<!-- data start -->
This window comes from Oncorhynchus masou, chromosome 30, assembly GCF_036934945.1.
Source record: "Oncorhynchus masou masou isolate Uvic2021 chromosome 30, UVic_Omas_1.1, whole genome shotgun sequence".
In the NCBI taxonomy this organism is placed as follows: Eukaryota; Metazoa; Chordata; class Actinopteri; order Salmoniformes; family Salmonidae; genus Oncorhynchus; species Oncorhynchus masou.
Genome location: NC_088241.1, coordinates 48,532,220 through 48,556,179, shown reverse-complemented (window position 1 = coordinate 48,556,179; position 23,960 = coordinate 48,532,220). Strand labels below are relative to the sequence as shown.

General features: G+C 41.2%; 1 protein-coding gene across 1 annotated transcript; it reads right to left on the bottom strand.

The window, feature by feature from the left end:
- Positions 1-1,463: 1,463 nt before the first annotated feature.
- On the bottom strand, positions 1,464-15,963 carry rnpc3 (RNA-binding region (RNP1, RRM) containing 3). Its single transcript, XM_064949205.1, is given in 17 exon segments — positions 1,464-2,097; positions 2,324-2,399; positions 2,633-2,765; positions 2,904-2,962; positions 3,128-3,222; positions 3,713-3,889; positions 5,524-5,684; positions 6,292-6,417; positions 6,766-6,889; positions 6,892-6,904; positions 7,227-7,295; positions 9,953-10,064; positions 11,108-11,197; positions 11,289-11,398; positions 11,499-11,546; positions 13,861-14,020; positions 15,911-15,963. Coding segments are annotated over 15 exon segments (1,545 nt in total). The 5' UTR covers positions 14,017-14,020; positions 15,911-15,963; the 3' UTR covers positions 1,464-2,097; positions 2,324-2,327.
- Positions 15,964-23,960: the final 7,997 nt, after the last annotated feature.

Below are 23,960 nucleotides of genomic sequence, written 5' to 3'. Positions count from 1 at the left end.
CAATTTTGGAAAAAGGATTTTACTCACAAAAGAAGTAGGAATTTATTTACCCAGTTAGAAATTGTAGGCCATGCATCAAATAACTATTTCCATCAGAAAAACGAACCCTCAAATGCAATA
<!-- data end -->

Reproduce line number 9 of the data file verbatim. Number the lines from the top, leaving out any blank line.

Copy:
- Positions 15,964-23,960: the final 7,997 nt, after the last annotated feature.